Thursday, February 15, 2007

wheels and "Last Round"

I seem to be the only person in Miami who goes to concerts at the new Carnival Center for the Performing Arts by bicycle. I'm wondering why no one else does this - is it rude to carry a bicycle helmet into a concert hall? I've heard that in some European cities everyone pedals to concerts, even in their fancy clothes - this might be a liberal fantasy though. Some friends warned me it might get stolen, but I'm more worried about losing my bike on South Beach, where bike thieves are rampant. And I've heard so many complaints about the Carnival Center's parking situation, even in the New York Times. Anthony Tommasini's recent piece about the Carnival Center described how during the Cleveland Orchestra they passed out refreshments after the concert to quell the angry mobs at the valet parking driveway.

Anyway, I'm happy to be the only bike guy, since there are only about three convenient places to lock up a bike around there. And it is nice riding across the causeway afterwards, in the peaceful night (as long as it's not raining). The latest concert I heard was this Tuesday, the Chicago Symphony playing Also Sprach Zarathustra, Elgar's Violin Concerto with Gil Shaham, and "Last Round" by Osvaldo Golijov. This seems to be the piece of the moment, at least around here. The Cleveland Orchestra also played the piece, and just this Monday a group of New World Symphony musicians organized by bassist Jory Herman played it on a Musicians' Forum concert.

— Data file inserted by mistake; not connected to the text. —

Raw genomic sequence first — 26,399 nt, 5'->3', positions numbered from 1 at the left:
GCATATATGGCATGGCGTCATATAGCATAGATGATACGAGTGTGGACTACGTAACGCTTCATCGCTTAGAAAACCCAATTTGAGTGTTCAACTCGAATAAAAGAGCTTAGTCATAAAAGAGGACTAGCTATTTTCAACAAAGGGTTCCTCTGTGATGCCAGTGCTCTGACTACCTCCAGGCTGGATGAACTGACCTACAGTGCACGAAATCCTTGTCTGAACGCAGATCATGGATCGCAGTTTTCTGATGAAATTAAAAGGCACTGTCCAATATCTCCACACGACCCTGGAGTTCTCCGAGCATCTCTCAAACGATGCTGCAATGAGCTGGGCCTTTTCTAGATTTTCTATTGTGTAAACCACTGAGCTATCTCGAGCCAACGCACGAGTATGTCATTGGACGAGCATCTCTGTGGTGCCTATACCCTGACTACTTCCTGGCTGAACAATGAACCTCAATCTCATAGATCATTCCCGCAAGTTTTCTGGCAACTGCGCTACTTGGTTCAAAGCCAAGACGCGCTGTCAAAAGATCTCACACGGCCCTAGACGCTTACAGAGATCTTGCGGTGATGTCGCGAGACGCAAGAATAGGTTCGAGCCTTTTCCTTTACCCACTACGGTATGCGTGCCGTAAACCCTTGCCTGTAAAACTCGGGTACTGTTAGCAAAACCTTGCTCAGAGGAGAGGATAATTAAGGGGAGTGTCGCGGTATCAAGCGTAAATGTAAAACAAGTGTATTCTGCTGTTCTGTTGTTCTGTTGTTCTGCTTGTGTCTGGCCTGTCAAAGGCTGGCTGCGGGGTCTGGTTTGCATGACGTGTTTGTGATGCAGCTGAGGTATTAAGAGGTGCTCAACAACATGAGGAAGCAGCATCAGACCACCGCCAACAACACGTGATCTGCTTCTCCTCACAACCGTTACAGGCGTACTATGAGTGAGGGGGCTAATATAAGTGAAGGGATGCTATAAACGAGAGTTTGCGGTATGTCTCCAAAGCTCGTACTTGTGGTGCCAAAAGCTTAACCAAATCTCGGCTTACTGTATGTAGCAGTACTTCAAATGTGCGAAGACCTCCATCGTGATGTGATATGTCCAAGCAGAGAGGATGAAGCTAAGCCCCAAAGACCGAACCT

Jory's group played the smaller version of the piece, with two string quartets bracketing a single double bass, while the Chicago Symphony did the full string orchestra version. The full strings fill out some of the harmonies in the slow second movement nicely, but I actually preferred the performance on Monday by Jory's group. The smaller ensemble brought out the edgy tango rhythms and the sexy glissandi, and they had an interplay and groove that the Chicago Symphony often lacked. And for whatever reason, CSO principal bassist Joseph Guastafeste had his solo part amplified, which came out oddly to my ears. I don't complain of too much bass very often, but this was occasionally bordering on gross.

Still, the audience at both concerts seemed to enjoy the performance. One older lady at the Musicians' Forum said, "I loved the playing, though I didn't like the piece" - which is maybe as much as you can ask for among contemporary music-averse listeners. I think as a piece like this becomes more familiar audiences will start to form a relationship with it, and realize that they can enjoy the piece on its own merits.

Check out the Golijov website for more information.

1 comment:

mh said...

Calling the amplified J.G. 'bordering on gross' is putting it very tactfully.

A heroic cellist was observed surreptitiously turning down the volume at the dress rehearsal.

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